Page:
Global economic and financial developments
Since the November Report, the ECB has eased policy further and the FOMC has raised interest rates. In the United Kingdom, the market-implied path for Bank Rate is lower than that in the run-up to the November Report and the sterling ERI has depreciated by 3½%. Oil prices have fallen substantially since November, to around US$29 per barrel. Financial market volatility rose and UK equity prices fell significantly, alongside those in the United States and the euro area. UK-weighted world GDP growth remained subdued in 2015 Q3, in line with expectations in November.
Demand and output
In 2015, four-quarter GDP growth slowed from a little above to a little below its historical average rate. Although a slowing was anticipated, growth has been slightly softer than expected. In the near term, private domestic demand growth is projected to remain resilient in the face of subdued global growth and continued fiscal consolidation, supported by the past easing in credit conditions and continued solid real income growth.
Supply and the labour market
Employment has grown at a strong pace and the unemployment rate has declined further over the past year, to 5.1% in the three months to November. Despite this, nominal wage growth has softened in recent months. There appear to be a number of factors temporarily weighing on wage growth, including continuing shifts in the composition of employment and possibly low headline inflation. Productivity growth also slowed in Q4, but four-quarter growth remains stronger than in recent years.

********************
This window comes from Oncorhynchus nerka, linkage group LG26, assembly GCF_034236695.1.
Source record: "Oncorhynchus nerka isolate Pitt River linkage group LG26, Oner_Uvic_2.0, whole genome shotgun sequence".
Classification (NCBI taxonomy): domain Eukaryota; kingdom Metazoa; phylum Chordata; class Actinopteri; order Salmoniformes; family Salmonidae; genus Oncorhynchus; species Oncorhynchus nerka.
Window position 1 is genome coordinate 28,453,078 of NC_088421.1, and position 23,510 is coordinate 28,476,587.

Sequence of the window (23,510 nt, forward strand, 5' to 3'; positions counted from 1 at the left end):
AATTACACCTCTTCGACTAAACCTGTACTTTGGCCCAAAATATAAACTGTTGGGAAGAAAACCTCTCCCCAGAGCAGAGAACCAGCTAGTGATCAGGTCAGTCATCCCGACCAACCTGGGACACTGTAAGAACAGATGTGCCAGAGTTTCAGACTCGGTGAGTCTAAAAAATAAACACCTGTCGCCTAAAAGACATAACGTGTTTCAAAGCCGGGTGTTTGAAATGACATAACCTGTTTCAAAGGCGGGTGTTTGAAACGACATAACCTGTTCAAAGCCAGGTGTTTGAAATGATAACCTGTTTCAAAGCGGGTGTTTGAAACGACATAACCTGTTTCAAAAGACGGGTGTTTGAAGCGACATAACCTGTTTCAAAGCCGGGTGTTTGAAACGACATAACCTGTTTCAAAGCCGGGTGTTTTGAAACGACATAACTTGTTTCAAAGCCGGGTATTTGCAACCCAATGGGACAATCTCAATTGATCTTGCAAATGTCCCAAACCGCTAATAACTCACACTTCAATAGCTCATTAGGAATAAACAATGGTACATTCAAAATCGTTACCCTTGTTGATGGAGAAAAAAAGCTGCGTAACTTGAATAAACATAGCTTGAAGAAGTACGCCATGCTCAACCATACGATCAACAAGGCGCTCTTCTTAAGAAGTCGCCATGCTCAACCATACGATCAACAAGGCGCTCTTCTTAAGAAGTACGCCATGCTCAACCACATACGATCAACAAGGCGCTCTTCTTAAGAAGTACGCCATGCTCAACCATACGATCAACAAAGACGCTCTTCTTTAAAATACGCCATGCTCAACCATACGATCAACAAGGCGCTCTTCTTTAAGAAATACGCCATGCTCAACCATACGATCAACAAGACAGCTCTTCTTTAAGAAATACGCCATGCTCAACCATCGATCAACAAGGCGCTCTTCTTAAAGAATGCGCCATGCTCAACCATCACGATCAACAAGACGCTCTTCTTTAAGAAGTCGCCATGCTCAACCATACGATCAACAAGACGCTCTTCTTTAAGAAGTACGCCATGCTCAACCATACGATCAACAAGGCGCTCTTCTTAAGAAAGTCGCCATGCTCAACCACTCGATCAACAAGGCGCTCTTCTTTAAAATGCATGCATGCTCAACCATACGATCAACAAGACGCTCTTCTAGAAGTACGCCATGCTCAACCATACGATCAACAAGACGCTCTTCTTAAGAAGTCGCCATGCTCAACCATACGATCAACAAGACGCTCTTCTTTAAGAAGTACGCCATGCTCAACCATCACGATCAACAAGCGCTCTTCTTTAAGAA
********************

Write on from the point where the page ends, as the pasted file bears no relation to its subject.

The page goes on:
Costs and prices
CPI inflation picked up to 0.2% in December, as the past falls in energy prices began to drop out of the annual comparison and core inflation strengthened. Inflation is projected to increase further in the coming months but a little less quickly than anticipated in November, largely reflecting recent falls in oil prices. The depreciation of sterling, however, should mean the drag from import prices fades a little more rapidly than previously projected. Four-quarter unit labour cost growth probably fell to 1.4% in Q4 but is projected to strengthen over 2016, reducing the drag on CPI inflation from subdued domestic costs. Inflation expectations remain broadly consistent with the MPC’s 2% target.
Prospects for inflation
CPI inflation has begun to rise, but remains close to zero due primarily to falls in the prices of energy, food and other imported goods prices. Following a period of above-average growth, four-quarter GDP growth has slowed by slightly more than expected. The prices of risky assets have fallen since the November Report and oil prices, the sterling exchange rate and the yield curve are lower. In the MPC’s central projection, conditioned on Bank Rate rising very gradually, four-quarter GDP growth rises back to around 2½%. Although CPI inflation is likely to remain low in the near term, once the temporary drag from energy and other imported goods prices has faded, strengthening domestic cost growth is projected to take inflation back to the 2% target in around two years and then slightly above it.